The Gulf of Mexico, at least off the Texas coast, soon could become safer for sharks.
Texas lawmakers are considering a ban on the sale and possession of shark fins, a move that reflects a growing trend to protect the imperiled creatures at the top of the ocean food chain.
Conservationists say the global trade for the age-old delicacy has helped drive rampant illegal shark finning. The practice involves slicing off valued fins from living sharks and dumping their still-writhing bodies back into the ocean to die.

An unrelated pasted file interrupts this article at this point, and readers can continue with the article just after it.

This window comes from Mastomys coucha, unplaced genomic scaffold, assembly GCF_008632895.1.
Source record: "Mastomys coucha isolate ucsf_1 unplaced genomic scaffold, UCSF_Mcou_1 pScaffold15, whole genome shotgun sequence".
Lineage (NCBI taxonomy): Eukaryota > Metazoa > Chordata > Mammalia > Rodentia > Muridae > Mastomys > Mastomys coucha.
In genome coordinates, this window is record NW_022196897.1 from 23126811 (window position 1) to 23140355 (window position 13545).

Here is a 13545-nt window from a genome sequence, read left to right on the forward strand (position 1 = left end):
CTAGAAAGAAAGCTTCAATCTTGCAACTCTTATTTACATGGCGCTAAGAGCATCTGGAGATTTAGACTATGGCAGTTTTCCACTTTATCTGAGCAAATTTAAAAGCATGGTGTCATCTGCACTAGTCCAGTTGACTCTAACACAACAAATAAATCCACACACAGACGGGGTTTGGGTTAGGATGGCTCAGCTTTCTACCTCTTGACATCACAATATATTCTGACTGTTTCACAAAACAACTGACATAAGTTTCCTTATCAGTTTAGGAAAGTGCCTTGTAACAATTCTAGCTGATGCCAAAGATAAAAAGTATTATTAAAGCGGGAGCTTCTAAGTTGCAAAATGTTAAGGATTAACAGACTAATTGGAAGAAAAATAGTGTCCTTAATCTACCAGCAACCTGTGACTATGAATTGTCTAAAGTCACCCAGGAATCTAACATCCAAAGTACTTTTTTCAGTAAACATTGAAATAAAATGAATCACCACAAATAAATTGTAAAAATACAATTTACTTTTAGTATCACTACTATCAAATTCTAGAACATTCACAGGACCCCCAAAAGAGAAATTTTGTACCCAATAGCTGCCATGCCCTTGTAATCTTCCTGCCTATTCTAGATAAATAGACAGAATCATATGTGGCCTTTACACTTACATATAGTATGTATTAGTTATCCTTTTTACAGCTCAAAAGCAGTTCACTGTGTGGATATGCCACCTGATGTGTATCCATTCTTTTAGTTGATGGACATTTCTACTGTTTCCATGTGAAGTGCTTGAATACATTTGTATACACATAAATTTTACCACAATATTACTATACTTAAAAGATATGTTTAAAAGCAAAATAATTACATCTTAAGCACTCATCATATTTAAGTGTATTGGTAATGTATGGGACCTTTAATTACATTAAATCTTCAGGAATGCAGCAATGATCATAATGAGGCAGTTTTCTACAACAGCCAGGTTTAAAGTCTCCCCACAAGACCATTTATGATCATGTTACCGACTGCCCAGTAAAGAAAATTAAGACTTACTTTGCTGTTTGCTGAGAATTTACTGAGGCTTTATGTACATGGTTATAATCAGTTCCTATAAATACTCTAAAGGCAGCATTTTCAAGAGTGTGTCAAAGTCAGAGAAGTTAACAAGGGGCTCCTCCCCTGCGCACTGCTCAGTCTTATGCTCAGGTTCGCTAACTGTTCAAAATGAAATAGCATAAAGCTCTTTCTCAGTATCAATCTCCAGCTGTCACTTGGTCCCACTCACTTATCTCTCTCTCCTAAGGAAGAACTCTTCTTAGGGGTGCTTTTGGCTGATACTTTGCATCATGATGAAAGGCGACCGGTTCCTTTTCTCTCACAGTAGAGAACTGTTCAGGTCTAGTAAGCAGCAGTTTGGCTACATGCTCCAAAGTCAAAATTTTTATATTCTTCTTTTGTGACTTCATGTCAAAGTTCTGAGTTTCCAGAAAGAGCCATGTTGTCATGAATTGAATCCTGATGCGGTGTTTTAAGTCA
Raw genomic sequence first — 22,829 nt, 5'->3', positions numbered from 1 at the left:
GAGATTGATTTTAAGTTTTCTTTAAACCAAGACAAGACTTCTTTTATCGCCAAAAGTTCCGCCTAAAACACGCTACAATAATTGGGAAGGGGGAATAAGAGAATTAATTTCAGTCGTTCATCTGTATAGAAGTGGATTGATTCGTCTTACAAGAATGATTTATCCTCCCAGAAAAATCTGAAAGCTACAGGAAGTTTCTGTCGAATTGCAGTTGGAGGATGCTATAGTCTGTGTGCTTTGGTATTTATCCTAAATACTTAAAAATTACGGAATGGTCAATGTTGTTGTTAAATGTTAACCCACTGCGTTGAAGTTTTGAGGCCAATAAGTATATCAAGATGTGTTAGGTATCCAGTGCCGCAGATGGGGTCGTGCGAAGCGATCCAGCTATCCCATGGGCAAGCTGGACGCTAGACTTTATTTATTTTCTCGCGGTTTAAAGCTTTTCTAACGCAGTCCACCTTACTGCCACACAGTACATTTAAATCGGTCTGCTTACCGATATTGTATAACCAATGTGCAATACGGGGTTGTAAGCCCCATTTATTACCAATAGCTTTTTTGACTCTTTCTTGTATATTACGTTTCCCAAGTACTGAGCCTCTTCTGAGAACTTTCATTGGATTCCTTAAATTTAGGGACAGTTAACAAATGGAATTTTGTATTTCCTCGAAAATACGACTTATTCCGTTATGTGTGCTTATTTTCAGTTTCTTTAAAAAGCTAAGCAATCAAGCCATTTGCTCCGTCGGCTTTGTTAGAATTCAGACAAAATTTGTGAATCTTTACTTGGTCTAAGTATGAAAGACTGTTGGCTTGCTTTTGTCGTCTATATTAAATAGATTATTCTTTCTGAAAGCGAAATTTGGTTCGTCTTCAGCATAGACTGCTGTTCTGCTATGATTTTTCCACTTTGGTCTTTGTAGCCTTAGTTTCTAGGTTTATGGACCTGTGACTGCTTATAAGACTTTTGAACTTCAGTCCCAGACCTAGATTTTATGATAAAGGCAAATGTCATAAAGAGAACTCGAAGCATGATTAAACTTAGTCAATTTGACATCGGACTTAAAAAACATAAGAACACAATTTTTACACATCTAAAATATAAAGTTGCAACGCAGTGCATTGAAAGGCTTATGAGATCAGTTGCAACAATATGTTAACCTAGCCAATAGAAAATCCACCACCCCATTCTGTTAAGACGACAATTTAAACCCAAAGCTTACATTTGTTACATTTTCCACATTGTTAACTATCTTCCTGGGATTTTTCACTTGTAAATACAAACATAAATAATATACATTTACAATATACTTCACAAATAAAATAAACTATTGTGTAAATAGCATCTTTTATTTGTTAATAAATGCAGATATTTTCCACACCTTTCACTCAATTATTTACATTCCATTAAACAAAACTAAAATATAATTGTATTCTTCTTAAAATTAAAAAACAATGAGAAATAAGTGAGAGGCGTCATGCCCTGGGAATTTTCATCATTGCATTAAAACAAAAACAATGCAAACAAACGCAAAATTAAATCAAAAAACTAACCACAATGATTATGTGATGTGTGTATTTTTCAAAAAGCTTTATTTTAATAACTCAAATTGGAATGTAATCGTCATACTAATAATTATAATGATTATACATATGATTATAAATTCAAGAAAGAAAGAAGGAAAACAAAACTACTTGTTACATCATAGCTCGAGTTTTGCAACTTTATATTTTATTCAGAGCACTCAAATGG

They estimate that tens of millions of sharks are killed each year to support the shark fin market. By also banning the trade, "we are reducing the number of sharks killed specifically for their fins," said Katie Jarl, Texas state director for the Humane Society of the United States, which is lobbying for the ban in Texas and elsewhere.
Read the full story at Beaumont Enterprise>>
National Fisherman Live: 11/06/14
In this episode:
NOAA report touts 2013 landings, value increases
Panama fines GM salmon company Aquabounty
Gulf council passes Reef Fish Amendment 40
Maine elver quota cut by 2,000 pounds
Offshore mussel farm would be East Coast’s first